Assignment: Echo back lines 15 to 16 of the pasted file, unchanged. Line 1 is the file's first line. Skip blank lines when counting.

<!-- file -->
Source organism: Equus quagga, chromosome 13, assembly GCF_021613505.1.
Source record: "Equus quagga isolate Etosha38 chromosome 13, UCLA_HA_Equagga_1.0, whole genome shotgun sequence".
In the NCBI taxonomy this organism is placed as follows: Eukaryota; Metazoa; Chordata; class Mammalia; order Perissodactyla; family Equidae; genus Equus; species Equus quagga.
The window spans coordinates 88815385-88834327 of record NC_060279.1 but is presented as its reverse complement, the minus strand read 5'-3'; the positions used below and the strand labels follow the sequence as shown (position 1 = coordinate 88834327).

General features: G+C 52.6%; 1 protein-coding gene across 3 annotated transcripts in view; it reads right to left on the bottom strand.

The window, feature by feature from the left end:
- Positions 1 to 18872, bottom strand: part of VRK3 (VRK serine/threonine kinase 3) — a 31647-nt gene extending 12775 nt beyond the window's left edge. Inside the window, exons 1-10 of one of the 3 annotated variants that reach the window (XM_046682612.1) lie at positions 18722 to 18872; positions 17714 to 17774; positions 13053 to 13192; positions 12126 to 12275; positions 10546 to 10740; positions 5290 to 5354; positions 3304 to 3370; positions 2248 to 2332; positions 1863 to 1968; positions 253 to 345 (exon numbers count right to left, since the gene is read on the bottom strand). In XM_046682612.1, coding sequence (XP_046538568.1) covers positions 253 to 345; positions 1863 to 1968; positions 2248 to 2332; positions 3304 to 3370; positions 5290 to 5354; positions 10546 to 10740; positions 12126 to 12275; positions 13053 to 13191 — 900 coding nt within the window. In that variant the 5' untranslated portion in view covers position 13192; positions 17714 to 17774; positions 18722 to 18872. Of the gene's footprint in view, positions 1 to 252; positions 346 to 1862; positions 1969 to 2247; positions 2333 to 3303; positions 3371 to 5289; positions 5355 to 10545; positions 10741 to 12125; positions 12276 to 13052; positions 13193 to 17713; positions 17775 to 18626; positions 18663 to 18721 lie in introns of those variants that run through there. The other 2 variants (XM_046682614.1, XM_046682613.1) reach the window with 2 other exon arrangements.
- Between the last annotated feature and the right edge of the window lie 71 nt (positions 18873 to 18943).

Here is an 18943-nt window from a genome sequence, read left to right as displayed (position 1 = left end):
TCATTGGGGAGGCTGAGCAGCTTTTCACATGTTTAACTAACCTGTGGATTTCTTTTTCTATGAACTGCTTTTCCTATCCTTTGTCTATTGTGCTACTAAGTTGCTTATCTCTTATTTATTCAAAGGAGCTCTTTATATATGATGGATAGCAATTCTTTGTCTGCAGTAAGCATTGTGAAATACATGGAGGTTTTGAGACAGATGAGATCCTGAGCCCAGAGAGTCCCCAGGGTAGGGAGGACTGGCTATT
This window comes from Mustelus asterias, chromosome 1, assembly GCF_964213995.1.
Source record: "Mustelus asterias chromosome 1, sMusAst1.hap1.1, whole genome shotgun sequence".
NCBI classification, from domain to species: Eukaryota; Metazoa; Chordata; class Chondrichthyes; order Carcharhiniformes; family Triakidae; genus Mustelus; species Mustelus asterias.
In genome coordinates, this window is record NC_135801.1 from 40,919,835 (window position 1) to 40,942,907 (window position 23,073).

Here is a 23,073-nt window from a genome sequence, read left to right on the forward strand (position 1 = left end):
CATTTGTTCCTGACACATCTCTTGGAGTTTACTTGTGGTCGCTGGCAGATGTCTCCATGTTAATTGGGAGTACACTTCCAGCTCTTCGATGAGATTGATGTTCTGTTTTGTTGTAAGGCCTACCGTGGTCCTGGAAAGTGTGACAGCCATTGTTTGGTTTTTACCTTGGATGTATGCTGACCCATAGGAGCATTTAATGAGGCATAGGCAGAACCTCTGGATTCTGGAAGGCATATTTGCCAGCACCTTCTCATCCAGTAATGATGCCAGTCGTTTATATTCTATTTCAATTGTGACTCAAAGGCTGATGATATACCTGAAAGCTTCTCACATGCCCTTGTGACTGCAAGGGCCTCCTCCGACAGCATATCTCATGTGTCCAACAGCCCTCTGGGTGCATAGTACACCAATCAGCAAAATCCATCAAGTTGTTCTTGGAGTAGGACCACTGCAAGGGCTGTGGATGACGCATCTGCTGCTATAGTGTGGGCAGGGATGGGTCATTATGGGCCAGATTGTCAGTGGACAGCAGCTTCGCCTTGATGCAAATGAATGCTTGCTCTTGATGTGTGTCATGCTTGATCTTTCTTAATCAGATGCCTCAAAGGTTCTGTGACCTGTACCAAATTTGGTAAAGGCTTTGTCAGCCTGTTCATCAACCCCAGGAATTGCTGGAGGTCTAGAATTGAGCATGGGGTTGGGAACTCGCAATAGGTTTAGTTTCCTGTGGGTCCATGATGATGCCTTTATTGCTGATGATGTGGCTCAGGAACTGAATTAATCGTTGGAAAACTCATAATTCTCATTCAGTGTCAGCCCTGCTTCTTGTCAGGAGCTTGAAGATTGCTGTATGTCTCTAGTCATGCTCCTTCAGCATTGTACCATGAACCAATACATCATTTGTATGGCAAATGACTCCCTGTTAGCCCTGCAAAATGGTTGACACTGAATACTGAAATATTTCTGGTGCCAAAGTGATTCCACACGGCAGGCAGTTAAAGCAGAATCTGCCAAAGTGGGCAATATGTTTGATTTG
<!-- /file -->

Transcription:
Here is a 23,073-nt window from a genome sequence, read left to right on the forward strand (position 1 = left end):
CATTTGTTCCTGACACATCTCTTGGAGTTTACTTGTGGTCGCTGGCAGATGTCTCCATGTTAATTGGGAGTACACTTCCAGCTCTTCGATGAGATTGATGTTCTGTTTTGTTGTAAGGCCTACCGTGGTCCTGGAAAGTGTGACAGCCATTGTTTGGTTTTTACCTTGGATGTATGCTGACCCATAGGAGCATTTAATGAGGCATAGGCAGAACCTCTGGATTCTGGAAGGCATATTTGCCAGCACCTTCTCATCCAGTAATGATGCCAGTCGTTTATATTCTATTTCAATTGTGACTCAAAGGCTGATGATATACCTGAAAGCTTCTCACATGCCCTTGTGACTGCAAGGGCCTCCTCCGACAGCATATCTCATGTGTCCAACAGCCCTCTGGGTGCATAGTACACCAATCAGCAAAATCCATCAAGTTGTTCTTGGAGTAGGACCACTGCAAGGGCTGTGGATGACGCATCTGCTGCTATAGTGTGGGCAGGGATGGGTCATTATGGGCCAGATTGTCAGTGGACAGCAGCTTCGCCTTGATGCAAATGAATGCTTGCTCTTGATGTGTGTCATGCTTGATCTTTCTTAATCAGATGCCTCAAAGGTTCTGTGACCTGTACCAAATTTGGTAAAGGCTTTGTCAGCCTGTTCATCAACCCCAGGAATTGCTGGAGGTCTAGAATTGAGCATGGGGTTGGGAACTCGCAATAGGTTTAGTTTCCTGTGGGTCCATGATGATGCCTTTATTGCTGATGATGTGGCTCAGGAACTGAATTAATCGTTGGAAAACTCATAATTCTCATTCAGTGTCAGCCCTGCTTCTTGTCAGGAGCTTGAAGATTGCTGTATGTCTCTAGTCATGCTCCTTCAGCATTGTACCATGAACCAATACATCATTTGTATGGCAAATGACTCCCTGTTAGCCCTGCAAAATGGTTGACACTGAATACTGAAATATTTCTGGTGCCAAAGTGATTCCACACGGCAGGCAGTTAAAGCAGAATCTGCCAAAGTGGGCAATATGTTTGATTTG